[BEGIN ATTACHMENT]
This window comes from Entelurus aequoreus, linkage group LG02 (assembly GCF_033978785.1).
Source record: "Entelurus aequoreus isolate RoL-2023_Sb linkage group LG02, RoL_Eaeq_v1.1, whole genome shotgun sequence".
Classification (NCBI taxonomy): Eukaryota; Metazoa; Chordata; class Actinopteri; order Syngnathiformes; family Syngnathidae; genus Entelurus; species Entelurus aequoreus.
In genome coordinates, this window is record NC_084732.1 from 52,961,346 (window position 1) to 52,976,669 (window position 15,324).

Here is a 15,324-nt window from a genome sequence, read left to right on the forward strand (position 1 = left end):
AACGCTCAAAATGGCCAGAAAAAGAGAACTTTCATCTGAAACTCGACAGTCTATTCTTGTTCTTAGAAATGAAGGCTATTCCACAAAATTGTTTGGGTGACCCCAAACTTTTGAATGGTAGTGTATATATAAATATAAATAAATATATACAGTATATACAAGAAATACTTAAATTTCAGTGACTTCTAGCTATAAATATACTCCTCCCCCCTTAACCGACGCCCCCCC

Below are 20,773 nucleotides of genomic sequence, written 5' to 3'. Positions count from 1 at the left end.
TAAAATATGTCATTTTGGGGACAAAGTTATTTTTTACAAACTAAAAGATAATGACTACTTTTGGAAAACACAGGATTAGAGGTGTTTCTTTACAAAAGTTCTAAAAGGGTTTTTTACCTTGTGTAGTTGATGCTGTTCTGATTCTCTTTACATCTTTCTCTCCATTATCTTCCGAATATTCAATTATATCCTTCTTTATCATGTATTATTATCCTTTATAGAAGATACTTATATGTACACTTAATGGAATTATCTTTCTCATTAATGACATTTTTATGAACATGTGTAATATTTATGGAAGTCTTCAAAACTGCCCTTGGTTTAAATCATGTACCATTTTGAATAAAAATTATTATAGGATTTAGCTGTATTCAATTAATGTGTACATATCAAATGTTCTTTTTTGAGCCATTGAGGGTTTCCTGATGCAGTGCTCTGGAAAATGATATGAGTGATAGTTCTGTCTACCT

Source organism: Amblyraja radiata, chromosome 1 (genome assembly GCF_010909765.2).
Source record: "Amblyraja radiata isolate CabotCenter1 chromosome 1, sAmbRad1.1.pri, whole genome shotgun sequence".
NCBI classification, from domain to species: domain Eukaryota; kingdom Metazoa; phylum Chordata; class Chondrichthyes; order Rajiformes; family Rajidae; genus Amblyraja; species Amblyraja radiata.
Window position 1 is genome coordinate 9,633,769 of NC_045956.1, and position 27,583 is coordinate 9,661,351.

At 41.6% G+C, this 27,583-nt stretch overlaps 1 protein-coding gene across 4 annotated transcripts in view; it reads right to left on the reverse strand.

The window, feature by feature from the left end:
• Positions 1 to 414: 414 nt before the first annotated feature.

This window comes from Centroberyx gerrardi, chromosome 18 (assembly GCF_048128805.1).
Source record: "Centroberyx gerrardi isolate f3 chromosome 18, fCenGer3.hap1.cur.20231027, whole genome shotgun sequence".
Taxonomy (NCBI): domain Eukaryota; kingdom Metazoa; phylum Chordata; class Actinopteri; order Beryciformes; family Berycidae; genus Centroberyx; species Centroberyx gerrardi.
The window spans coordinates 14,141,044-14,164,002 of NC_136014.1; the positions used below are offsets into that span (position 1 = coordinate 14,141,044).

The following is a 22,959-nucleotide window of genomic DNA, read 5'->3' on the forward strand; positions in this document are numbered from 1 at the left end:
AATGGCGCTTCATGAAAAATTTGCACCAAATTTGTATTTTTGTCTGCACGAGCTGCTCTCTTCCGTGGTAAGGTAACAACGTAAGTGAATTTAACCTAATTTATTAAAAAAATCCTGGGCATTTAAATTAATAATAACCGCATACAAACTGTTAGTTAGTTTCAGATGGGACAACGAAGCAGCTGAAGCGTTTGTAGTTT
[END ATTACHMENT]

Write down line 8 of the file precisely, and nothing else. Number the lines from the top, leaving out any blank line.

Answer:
TAAAATATGTCATTTTGGGGACAAAGTTATTTTTTACAAACTAAAAGATAATGACTACTTTTGGAAAACACAGGATTAGAGGTGTTTCTTTACAAAAGTTCTAAAAGGGTTTTTTACCTTGTGTAGTTGATGCTGTTCTGATTCTCTTTACATCTTTCTCTCCATTATCTTCCGAATATTCAATTATATCCTTCTTTATCATGTATTATTATCCTTTATAGAAGATACTTATATGTACACTTAATGGAATTATCTTTCTCATTAATGACATTTTTATGAACATGTGTAATATTTATGGAAGTCTTCAAAACTGCCCTTGGTTTAAATCATGTACCATTTTGAATAAAAATTATTATAGGATTTAGCTGTATTCAATTAATGTGTACATATCAAATGTTCTTTTTTGAGCCATTGAGGGTTTCCTGATGCAGTGCTCTGGAAAATGATATGAGTGATAGTTCTGTCTACCT